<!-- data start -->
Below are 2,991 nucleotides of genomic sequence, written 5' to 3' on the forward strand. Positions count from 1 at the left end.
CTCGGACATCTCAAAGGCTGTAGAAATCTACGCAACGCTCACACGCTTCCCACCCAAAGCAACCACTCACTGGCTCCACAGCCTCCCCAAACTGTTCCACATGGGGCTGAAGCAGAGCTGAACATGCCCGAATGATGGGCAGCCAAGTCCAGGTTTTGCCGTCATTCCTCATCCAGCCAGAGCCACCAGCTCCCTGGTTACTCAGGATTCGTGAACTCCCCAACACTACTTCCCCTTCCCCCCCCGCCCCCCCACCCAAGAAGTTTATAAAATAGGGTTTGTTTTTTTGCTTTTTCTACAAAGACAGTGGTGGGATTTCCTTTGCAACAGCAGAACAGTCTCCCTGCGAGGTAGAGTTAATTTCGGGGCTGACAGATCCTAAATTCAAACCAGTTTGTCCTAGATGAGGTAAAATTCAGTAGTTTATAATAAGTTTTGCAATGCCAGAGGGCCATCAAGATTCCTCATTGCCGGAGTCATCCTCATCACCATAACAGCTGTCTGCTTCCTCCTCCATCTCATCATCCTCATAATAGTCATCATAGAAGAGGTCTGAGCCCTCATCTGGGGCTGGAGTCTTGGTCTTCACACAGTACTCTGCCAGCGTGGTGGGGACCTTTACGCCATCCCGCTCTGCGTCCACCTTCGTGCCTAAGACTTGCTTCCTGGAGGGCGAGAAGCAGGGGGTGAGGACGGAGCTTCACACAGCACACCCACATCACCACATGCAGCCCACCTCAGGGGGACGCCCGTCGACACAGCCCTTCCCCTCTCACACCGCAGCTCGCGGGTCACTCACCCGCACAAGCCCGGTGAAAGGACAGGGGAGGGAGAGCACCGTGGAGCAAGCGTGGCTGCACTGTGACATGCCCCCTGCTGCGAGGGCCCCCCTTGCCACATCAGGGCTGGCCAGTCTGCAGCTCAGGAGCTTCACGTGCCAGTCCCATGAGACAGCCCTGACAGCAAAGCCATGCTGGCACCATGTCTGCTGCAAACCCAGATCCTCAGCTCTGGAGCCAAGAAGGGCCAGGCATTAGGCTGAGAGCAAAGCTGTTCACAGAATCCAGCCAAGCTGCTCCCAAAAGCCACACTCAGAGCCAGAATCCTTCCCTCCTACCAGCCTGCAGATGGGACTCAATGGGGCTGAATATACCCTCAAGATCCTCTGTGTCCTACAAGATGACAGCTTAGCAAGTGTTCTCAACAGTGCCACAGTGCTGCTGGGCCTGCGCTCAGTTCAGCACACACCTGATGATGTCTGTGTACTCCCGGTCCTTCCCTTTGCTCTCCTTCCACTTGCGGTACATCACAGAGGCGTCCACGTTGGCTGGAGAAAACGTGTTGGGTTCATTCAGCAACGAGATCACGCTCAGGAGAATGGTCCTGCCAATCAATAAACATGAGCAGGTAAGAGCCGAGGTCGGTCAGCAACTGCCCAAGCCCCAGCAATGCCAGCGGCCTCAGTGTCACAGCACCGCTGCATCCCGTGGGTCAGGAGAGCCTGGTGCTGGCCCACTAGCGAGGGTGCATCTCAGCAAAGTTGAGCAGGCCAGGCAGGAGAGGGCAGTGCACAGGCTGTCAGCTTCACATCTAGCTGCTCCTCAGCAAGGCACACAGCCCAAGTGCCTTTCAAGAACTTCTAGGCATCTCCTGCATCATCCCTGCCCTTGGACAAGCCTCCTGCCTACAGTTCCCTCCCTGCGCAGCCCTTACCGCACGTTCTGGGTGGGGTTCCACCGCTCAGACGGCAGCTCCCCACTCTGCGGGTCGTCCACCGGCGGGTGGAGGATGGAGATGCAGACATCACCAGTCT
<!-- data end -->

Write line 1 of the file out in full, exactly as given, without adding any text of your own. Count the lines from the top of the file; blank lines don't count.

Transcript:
Below are 2,991 nucleotides of genomic sequence, written 5' to 3' on the forward strand. Positions count from 1 at the left end.